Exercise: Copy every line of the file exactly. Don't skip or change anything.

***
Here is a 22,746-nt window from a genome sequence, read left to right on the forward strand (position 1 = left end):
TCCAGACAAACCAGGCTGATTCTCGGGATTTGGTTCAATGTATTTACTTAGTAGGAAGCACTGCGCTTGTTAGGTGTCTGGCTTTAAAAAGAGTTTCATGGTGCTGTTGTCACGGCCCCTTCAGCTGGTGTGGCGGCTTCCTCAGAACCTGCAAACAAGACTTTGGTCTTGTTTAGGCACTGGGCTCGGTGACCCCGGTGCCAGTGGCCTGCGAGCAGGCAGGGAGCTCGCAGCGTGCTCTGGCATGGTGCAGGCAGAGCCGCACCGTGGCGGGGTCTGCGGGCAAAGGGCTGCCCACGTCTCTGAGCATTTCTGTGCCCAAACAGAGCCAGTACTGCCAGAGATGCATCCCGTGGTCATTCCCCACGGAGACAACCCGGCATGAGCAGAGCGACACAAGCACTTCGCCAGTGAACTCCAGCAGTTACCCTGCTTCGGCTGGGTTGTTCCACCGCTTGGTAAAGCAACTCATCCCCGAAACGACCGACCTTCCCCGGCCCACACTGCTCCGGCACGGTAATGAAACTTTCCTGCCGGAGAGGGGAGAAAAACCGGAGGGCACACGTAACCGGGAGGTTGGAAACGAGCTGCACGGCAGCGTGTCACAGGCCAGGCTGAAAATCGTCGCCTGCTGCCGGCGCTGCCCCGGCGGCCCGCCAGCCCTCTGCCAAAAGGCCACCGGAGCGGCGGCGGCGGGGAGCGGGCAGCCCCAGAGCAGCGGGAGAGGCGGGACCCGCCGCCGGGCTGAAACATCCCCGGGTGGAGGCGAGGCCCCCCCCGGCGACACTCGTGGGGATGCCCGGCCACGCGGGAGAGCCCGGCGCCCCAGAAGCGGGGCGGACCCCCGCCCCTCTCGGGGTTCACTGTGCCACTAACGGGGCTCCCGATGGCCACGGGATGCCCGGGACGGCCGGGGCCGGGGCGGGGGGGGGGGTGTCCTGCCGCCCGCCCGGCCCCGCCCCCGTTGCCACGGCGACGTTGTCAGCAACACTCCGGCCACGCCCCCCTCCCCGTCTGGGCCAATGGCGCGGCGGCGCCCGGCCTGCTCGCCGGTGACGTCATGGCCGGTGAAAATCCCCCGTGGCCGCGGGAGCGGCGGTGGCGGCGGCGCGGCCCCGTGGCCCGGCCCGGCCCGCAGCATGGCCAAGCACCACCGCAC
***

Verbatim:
Here is a 22,746-nt window from a genome sequence, read left to right on the forward strand (position 1 = left end):
TCCAGACAAACCAGGCTGATTCTCGGGATTTGGTTCAATGTATTTACTTAGTAGGAAGCACTGCGCTTGTTAGGTGTCTGGCTTTAAAAAGAGTTTCATGGTGCTGTTGTCACGGCCCCTTCAGCTGGTGTGGCGGCTTCCTCAGAACCTGCAAACAAGACTTTGGTCTTGTTTAGGCACTGGGCTCGGTGACCCCGGTGCCAGTGGCCTGCGAGCAGGCAGGGAGCTCGCAGCGTGCTCTGGCATGGTGCAGGCAGAGCCGCACCGTGGCGGGGTCTGCGGGCAAAGGGCTGCCCACGTCTCTGAGCATTTCTGTGCCCAAACAGAGCCAGTACTGCCAGAGATGCATCCCGTGGTCATTCCCCACGGAGACAACCCGGCATGAGCAGAGCGACACAAGCACTTCGCCAGTGAACTCCAGCAGTTACCCTGCTTCGGCTGGGTTGTTCCACCGCTTGGTAAAGCAACTCATCCCCGAAACGACCGACCTTCCCCGGCCCACACTGCTCCGGCACGGTAATGAAACTTTCCTGCCGGAGAGGGGAGAAAAACCGGAGGGCACACGTAACCGGGAGGTTGGAAACGAGCTGCACGGCAGCGTGTCACAGGCCAGGCTGAAAATCGTCGCCTGCTGCCGGCGCTGCCCCGGCGGCCCGCCAGCCCTCTGCCAAAAGGCCACCGGAGCGGCGGCGGCGGGGAGCGGGCAGCCCCAGAGCAGCGGGAGAGGCGGGACCCGCCGCCGGGCTGAAACATCCCCGGGTGGAGGCGAGGCCCCCCCCGGCGACACTCGTGGGGATGCCCGGCCACGCGGGAGAGCCCGGCGCCCCAGAAGCGGGGCGGACCCCCGCCCCTCTCGGGGTTCACTGTGCCACTAACGGGGCTCCCGATGGCCACGGGATGCCCGGGACGGCCGGGGCCGGGGCGGGGGGGGGGGTGTCCTGCCGCCCGCCCGGCCCCGCCCCCGTTGCCACGGCGACGTTGTCAGCAACACTCCGGCCACGCCCCCCTCCCCGTCTGGGCCAATGGCGCGGCGGCGCCCGGCCTGCTCGCCGGTGACGTCATGGCCGGTGAAAATCCCCCGTGGCCGCGGGAGCGGCGGTGGCGGCGGCGCGGCCCCGTGGCCCGGCCCGGCCCGCAGCATGGCCAAGCACCACCGCAC